The title of this chapter was actually going to be the title of this whole book, but I liked naming it after Squad C-57 better. Also, today's action was inspired almost entirely by Lindsey Stirling's song by the same name. ;)
We are almost at the end, people! If I stop stalling, Night Watch could be finished before Christmas! 8D
Chapter 14: Master of Tides
Two hours passed in peaceful silence, though it scarcely seemed like enough time to rest properly. As Keids wandered around the third floor common room, waking the napping Crusaders and his new captain, the lot of them came around slowly, even grumbling.
Only the usual people woke with them, to see them off again and wish Iris luck. Alanis and Leah, who hadn't been on any adventures, looked far better than the rest of them. Vivi and Zizi had recovered a little, and had woken mainly to hug Forley goodbye so that they could go back to sleep. Thora and Zeel hadn't bothered trying to sleep, knowing that it would elude them, and that trying would only exhaust them more until this whole business was over this.
"This is a good gathering," Iris commented vaguely. "If any of you have a message you wish me to carry home for you, tell me now. I will deliver it at once, if I make it back."
Alanis grinned, thrilled at the opportunity. "Tell my father and sister that I'm using every skill they've given me, and that I'm using them to help people in need. It's no less than either of them would do, after all. And… Tell my mother not to worry about me. I know I've hurt her terribly, and father, too, but… Just, please, tell them I'm sorry for doing this to them."
Iris nodded respectfully and turned to Leah and Forley, who were standing shoulder to shoulder and smirking excitedly at each other.
"Let our father know that I'm still baking, as always," Forley said lightly. "And getting into plenty of trouble, too. That certainly hasn't changed."
"No," Leah agreed slowly, "but it's no longer for his own amusement. Tell our parents that he goes about by night saving people from enslavement; and that by day he sees that no one leaves his bakery hungry, even if they have nothing to pay with. He has changed a great deal, and so have I. On the whole, we are doing very well – as well as we possibly can."
Zizi squeaked excitedly and reached for her to pick him up. "Yeah you are, 'cause – 'cause you got – you have us now," he cheered as Leah swung him up and onto her hip – his favorite perch, even if he was seven years old.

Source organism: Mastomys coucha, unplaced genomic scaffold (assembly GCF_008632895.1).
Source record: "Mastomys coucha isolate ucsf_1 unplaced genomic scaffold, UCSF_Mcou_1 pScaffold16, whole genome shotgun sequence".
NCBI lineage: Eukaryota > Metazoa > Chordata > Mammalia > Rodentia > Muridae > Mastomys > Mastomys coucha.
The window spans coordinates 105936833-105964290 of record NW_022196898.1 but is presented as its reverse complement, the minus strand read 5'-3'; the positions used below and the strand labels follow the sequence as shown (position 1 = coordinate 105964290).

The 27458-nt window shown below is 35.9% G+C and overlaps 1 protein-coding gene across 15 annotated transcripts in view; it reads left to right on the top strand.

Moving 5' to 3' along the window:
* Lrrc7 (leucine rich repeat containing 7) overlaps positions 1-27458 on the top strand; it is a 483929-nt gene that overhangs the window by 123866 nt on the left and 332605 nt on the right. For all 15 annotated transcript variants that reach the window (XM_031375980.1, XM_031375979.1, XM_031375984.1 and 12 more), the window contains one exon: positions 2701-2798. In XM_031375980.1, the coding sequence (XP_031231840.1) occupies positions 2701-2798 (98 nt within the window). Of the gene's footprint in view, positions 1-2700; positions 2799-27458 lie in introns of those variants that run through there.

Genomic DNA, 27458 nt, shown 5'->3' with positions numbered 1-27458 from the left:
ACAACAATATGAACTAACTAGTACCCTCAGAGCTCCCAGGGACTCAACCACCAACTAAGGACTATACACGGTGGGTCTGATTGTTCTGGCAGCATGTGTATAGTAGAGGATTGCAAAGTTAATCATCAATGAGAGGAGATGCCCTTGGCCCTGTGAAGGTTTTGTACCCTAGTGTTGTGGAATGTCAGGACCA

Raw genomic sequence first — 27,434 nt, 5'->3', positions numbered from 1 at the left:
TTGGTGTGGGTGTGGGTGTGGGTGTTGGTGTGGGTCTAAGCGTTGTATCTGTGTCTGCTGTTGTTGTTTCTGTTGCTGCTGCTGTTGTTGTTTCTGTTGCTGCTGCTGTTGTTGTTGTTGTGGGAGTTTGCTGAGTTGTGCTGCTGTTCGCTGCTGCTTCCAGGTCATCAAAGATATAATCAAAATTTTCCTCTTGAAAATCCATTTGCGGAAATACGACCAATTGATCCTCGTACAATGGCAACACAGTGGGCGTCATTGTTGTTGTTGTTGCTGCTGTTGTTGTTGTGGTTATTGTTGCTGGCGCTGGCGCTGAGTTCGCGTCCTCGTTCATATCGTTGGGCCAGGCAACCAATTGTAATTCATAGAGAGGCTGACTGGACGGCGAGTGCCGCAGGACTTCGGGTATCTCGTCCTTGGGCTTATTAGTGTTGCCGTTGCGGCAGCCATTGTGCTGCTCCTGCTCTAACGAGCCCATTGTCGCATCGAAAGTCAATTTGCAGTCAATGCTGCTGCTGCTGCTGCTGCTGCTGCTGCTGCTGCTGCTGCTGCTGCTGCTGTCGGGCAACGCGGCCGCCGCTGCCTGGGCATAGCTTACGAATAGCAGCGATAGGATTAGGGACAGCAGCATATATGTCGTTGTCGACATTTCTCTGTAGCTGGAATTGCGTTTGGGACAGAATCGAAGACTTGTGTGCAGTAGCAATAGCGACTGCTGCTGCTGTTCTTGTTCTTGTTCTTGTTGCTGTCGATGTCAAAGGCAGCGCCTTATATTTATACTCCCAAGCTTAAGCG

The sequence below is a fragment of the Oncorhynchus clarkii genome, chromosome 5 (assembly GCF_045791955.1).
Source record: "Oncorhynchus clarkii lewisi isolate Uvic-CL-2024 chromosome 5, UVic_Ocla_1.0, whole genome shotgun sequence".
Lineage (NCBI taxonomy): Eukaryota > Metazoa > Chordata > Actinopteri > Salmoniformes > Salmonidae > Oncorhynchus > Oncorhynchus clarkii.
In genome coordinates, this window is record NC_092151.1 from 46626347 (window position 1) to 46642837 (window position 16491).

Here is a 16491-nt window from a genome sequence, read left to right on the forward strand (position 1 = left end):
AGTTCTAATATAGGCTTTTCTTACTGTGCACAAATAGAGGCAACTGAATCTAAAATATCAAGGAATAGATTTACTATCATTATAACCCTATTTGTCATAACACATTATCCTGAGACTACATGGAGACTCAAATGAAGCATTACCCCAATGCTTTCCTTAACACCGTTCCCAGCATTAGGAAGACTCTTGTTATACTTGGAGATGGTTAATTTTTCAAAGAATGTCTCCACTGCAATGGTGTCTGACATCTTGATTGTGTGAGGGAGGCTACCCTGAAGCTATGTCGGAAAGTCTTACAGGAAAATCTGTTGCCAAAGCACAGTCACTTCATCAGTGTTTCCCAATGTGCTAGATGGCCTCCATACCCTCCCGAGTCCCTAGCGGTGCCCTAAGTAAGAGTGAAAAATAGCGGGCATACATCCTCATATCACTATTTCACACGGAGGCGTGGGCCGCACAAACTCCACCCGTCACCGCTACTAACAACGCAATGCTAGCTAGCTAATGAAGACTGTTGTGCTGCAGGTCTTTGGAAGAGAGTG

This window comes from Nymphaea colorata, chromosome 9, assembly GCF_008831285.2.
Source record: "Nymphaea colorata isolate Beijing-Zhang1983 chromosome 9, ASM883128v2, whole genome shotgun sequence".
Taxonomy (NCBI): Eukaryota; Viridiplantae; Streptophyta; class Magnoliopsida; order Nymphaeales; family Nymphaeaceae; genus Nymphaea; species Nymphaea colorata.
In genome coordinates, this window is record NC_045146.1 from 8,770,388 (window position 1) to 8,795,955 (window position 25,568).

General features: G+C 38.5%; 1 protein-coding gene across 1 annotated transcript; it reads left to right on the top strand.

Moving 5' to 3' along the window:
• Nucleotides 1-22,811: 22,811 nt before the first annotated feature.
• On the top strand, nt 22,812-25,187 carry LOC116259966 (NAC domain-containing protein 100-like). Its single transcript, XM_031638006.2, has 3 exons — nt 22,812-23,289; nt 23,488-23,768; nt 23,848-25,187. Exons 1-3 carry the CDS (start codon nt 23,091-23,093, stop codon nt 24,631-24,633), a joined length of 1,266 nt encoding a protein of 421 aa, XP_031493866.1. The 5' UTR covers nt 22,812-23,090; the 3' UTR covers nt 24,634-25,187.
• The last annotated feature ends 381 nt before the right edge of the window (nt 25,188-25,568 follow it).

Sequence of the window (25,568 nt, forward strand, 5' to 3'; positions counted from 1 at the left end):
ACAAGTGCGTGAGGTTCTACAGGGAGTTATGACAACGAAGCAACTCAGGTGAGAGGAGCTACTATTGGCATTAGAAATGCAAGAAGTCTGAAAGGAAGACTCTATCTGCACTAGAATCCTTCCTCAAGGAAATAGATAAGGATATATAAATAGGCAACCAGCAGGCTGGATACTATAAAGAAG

Vivi laughed, and waved to get Iris' attention. "Say hi to Marlie and Allun for me and my brother, too. We really like the kids they made," she added, hugging Forley tight for emphasis, earning a pat on her head. For a moment, the four of them looked like a normal, happy family.
"Also let them know that the mark isn't permanent and will fade with time," Zan chimed in from the other side of the room as he tugged his boots back on. "They'll be shocked to see you this way, after all."
Forley laughed and shook his head. "Not as if they'll be able to see us, Zan. Iris is only delivering a message for us."
The rest of them shared a laugh over it, even Iris, which made Star wonder. The words of the rhyme said for Iris to remember not only what she heard, but what she had seen. And the Keeper had the power to look into minds, to see the thoughts and images there, and to then share that knowledge with others. Iris was not meant to just repeat the thoughts her friends were sending with her. When the Keeper asked to see her – which he certainly would – he would be looking to see this moment exactly as Iris was seeing it right now, as the memory in her mind that it would be. And he would send those very memories to her father. Star was certain of it.
She had thought that the words of her prophecy had been as clear to the others as they were to her. Even Zan had noticed it – Zan, who once put so little stock in magic, and things he didn't understand! Plainly, she had been mistaken.
Zeel, at least, seemed to know the truth of it as Star and Zan did. When Star glanced at her mother, she was smoothing her hair and straightening her dress, trying to make herself look less frazzled and anxious than she was.
She wouldn't be able to see her husband; but he would be able to see her for the first time in more than a year. Surely, hopeful though he was, he probably struggled daily with the fear that they would never meet again, hoping against hope that she was at least still alive. She wanted to appear strong and unafraid, as he remembered her, to help stay his fears and keep his hopes alive.